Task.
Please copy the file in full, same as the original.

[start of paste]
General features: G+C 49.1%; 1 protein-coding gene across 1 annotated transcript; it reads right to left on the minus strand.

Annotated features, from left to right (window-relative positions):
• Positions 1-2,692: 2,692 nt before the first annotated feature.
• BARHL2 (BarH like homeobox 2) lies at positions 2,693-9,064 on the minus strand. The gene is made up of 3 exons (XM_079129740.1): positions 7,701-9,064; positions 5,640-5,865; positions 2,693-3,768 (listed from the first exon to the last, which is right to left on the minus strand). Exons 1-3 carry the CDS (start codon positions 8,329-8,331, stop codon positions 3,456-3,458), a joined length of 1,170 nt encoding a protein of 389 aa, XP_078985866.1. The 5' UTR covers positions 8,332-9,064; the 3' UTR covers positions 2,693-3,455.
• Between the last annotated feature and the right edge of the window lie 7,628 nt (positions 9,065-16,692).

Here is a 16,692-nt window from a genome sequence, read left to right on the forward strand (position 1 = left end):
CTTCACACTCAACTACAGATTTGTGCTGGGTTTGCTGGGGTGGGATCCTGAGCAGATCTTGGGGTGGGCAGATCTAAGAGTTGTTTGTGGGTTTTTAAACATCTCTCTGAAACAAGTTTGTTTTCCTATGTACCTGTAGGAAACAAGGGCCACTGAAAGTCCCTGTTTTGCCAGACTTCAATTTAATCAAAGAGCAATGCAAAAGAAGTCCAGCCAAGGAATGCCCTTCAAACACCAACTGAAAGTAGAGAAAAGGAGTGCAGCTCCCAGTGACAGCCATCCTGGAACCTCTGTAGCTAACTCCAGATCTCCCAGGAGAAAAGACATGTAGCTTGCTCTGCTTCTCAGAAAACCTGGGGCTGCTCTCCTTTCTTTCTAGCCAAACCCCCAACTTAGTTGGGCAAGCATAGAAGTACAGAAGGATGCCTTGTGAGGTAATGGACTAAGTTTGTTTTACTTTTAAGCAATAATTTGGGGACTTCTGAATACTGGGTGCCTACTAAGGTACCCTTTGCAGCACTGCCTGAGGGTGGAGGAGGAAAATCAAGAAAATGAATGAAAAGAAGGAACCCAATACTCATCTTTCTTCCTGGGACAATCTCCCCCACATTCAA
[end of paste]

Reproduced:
General features: G+C 49.1%; 1 protein-coding gene across 1 annotated transcript; it reads right to left on the minus strand.

Annotated features, from left to right (window-relative positions):
• Positions 1-2,692: 2,692 nt before the first annotated feature.
• BARHL2 (BarH like homeobox 2) lies at positions 2,693-9,064 on the minus strand. The gene is made up of 3 exons (XM_079129740.1): positions 7,701-9,064; positions 5,640-5,865; positions 2,693-3,768 (listed from the first exon to the last, which is right to left on the minus strand). Exons 1-3 carry the CDS (start codon positions 8,329-8,331, stop codon positions 3,456-3,458), a joined length of 1,170 nt encoding a protein of 389 aa, XP_078985866.1. The 5' UTR covers positions 8,332-9,064; the 3' UTR covers positions 2,693-3,455.
• Between the last annotated feature and the right edge of the window lie 7,628 nt (positions 9,065-16,692).

Here is a 16,692-nt window from a genome sequence, read left to right on the forward strand (position 1 = left end):
CTTCACACTCAACTACAGATTTGTGCTGGGTTTGCTGGGGTGGGATCCTGAGCAGATCTTGGGGTGGGCAGATCTAAGAGTTGTTTGTGGGTTTTTAAACATCTCTCTGAAACAAGTTTGTTTTCCTATGTACCTGTAGGAAACAAGGGCCACTGAAAGTCCCTGTTTTGCCAGACTTCAATTTAATCAAAGAGCAATGCAAAAGAAGTCCAGCCAAGGAATGCCCTTCAAACACCAACTGAAAGTAGAGAAAAGGAGTGCAGCTCCCAGTGACAGCCATCCTGGAACCTCTGTAGCTAACTCCAGATCTCCCAGGAGAAAAGACATGTAGCTTGCTCTGCTTCTCAGAAAACCTGGGGCTGCTCTCCTTTCTTTCTAGCCAAACCCCCAACTTAGTTGGGCAAGCATAGAAGTACAGAAGGATGCCTTGTGAGGTAATGGACTAAGTTTGTTTTACTTTTAAGCAATAATTTGGGGACTTCTGAATACTGGGTGCCTACTAAGGTACCCTTTGCAGCACTGCCTGAGGGTGGAGGAGGAAAATCAAGAAAATGAATGAAAAGAAGGAACCCAATACTCATCTTTCTTCCTGGGACAATCTCCCCCACATTCAA